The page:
the main problem is there are very few purpose built bituminous coal burning stoves or stokers. most people that do burn bituminous burn it in combo wood/coal furnaces, woodstoves, or anthracite stoves. whenver you try to burn somthing in an appliance not well designed for it you are not going to have a very fun experiance; especially compared to burning anthracite in a stove/boiler etc. that was well designed for it from the ground up. think of it this way- how much would you like anthracite if you kept trying to burn it successfully in a fisher wood stove?? you might get it to "kind of" burn, but not well and it would be an ungodly hassle, this combined with a lack of knowledge on how to fire bit coal properly is why most people prefer anthracite. take greg and his bit stoker for example; if he would have installed it in refractory hearth and allowed a 4" ash bed to form around it like it was designed, he probably would have enjoyed the experiance much more, but without that type of installation for a stoker that was designed for it, coke trees would form and cause problems with the burn. bituminous issues are adressed by equiptment that is designed apropriately for it and proper firing techniques, then it burns as well or better and easier than anything else.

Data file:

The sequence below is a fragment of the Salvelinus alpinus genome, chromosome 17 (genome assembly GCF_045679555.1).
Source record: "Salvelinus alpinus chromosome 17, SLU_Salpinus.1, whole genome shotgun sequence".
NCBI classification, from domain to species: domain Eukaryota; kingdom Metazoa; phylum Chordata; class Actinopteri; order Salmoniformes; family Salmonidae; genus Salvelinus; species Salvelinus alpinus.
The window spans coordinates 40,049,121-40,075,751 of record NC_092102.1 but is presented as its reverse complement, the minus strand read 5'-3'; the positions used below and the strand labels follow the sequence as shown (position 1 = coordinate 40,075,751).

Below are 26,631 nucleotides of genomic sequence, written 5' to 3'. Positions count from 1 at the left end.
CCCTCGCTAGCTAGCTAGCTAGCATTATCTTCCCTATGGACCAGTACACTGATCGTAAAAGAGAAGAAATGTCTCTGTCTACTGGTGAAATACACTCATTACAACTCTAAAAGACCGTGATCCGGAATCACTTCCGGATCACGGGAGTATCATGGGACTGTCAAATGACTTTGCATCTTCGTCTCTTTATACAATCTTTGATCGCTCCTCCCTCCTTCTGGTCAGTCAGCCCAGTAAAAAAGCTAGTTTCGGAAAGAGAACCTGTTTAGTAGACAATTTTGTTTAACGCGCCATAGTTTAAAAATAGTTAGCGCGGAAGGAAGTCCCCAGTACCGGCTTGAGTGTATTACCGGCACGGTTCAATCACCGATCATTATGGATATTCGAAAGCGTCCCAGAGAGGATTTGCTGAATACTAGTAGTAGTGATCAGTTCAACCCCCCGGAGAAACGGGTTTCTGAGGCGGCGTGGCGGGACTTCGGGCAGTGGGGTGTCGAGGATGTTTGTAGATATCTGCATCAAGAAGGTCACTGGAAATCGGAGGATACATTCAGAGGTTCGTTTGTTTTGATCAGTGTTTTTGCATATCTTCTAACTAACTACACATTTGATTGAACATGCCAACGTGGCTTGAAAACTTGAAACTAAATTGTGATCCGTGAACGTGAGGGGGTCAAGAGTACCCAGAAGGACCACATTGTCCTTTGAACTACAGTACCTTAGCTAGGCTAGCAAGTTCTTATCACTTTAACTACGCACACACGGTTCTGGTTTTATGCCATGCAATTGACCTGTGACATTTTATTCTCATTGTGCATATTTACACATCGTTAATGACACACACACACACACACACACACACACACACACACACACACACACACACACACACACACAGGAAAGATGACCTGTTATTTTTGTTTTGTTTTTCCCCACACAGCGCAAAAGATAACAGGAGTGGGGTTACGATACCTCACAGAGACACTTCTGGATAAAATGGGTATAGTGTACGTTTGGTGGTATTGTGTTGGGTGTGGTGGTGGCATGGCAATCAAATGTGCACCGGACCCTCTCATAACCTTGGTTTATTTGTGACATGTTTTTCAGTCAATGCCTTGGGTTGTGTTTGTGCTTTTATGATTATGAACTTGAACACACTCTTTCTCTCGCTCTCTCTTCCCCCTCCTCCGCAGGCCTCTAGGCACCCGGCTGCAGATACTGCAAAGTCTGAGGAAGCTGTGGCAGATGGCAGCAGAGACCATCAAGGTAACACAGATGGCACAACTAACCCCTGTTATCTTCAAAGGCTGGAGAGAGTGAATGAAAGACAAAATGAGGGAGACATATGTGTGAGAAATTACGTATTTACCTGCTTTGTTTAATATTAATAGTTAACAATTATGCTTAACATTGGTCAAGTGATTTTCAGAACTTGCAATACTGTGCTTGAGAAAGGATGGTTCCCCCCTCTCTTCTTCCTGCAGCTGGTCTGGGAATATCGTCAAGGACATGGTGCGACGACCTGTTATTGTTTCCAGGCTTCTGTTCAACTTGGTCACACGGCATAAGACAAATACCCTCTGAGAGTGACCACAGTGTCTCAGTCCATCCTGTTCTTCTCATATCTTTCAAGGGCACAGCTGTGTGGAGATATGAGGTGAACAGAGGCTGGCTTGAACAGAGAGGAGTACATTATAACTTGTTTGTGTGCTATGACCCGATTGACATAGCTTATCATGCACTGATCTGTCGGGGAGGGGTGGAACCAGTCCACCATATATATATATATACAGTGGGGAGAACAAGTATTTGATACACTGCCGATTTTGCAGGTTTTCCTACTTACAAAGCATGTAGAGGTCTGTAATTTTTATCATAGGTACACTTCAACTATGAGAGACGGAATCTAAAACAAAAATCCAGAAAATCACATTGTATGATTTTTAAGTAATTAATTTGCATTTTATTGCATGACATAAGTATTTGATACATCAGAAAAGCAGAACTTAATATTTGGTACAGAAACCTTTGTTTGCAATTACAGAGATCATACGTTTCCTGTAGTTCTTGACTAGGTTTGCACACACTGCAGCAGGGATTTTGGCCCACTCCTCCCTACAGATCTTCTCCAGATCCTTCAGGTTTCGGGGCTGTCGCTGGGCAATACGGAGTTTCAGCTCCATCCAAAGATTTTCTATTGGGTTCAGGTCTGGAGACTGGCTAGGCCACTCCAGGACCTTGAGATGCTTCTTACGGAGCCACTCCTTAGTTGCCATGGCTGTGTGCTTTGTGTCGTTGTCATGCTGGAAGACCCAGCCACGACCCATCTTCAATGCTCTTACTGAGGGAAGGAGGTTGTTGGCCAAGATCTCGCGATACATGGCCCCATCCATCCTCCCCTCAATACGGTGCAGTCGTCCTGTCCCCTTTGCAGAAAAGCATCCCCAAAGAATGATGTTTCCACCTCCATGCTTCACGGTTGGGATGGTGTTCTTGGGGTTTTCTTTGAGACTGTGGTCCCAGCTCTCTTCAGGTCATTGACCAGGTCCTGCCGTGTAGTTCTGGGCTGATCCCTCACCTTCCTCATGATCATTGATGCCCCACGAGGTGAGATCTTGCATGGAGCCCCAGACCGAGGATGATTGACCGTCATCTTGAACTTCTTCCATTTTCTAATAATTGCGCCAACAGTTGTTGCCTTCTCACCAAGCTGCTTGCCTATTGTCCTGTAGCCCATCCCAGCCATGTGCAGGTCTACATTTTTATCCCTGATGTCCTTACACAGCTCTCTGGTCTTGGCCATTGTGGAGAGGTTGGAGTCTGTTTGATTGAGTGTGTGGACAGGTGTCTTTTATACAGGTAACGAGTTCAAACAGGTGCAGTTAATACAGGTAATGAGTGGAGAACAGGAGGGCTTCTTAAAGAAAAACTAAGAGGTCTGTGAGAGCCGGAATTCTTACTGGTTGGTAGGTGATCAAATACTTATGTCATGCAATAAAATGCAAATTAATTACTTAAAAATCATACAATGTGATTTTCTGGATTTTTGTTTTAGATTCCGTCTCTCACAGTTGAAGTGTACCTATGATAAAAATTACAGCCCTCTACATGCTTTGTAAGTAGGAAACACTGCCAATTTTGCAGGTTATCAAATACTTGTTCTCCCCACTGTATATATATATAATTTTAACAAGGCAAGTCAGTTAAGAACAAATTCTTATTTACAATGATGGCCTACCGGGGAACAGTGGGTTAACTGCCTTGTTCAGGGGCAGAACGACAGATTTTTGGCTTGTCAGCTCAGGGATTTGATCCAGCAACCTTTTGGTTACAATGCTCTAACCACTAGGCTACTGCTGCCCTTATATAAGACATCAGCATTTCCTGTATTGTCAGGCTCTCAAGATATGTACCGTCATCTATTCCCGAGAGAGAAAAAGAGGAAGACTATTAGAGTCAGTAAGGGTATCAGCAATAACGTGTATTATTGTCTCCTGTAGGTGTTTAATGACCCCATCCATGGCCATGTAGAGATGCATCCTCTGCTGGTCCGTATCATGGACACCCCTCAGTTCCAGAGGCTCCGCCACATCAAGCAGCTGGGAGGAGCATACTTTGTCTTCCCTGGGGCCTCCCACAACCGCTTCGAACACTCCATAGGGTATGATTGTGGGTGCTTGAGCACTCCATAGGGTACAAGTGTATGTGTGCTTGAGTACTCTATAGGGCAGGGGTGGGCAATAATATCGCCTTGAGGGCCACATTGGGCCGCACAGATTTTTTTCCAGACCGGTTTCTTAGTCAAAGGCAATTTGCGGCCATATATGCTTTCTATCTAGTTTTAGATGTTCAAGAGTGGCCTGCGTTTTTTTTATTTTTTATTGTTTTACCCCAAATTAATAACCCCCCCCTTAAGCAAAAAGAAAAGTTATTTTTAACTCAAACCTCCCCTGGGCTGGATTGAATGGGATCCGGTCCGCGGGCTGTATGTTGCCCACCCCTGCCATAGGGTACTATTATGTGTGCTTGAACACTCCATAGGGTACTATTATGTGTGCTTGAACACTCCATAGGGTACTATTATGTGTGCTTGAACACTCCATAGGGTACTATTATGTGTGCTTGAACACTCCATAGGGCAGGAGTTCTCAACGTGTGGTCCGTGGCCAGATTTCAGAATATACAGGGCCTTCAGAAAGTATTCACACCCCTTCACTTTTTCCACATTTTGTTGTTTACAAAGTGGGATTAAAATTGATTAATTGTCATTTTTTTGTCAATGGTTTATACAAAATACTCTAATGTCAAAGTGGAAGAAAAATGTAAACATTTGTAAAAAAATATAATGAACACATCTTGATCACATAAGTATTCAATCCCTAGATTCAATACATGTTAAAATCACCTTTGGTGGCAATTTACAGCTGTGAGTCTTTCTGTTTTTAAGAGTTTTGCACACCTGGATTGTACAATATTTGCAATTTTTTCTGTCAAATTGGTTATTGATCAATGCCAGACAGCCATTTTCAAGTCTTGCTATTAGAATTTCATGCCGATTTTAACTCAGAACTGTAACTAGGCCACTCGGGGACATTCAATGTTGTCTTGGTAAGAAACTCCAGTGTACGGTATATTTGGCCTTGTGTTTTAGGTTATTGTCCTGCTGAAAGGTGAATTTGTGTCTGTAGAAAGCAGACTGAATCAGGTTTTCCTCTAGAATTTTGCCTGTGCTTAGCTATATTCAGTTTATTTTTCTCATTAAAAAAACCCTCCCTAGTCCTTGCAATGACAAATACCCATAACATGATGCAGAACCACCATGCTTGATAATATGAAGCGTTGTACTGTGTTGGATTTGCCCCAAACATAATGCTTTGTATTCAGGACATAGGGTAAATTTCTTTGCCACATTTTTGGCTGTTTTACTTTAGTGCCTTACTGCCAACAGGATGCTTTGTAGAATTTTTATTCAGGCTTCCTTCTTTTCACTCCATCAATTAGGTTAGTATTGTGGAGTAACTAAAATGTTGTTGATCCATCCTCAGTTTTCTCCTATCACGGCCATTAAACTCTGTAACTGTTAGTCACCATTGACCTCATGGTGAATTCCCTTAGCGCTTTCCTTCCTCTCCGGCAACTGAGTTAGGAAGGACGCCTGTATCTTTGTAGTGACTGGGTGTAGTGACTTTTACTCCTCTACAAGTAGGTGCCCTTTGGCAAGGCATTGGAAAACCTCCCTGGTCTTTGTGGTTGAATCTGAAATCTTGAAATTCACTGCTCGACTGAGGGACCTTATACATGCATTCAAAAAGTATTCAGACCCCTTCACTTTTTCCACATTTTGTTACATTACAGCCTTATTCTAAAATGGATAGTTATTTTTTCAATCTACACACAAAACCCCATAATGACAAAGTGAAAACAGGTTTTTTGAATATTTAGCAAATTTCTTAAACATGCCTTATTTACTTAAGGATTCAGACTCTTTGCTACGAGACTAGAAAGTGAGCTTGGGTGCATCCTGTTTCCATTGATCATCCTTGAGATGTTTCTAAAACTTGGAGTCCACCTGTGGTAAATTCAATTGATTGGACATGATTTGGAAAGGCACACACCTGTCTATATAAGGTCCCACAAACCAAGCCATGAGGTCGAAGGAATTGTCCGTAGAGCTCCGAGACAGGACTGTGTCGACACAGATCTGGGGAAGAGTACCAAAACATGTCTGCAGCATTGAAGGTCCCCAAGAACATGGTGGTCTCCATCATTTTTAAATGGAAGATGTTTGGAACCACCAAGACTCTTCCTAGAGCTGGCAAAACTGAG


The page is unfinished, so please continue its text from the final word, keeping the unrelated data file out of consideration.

Berlin
 
Hot Air Coal Stoker Furnace: Will-Burt Combustioneer 77B
Coal Size/Type: Ohio BITUMINOUS pea stoker coal

Re: anthracite vs bituminous ?

PostBy: Freddy On: Fri Feb 13, 2009 6:07 am

Berlin, thank you. Very informative.
Freddy
 
Stoker Coal Boiler: Axeman Anderson 130 (pea)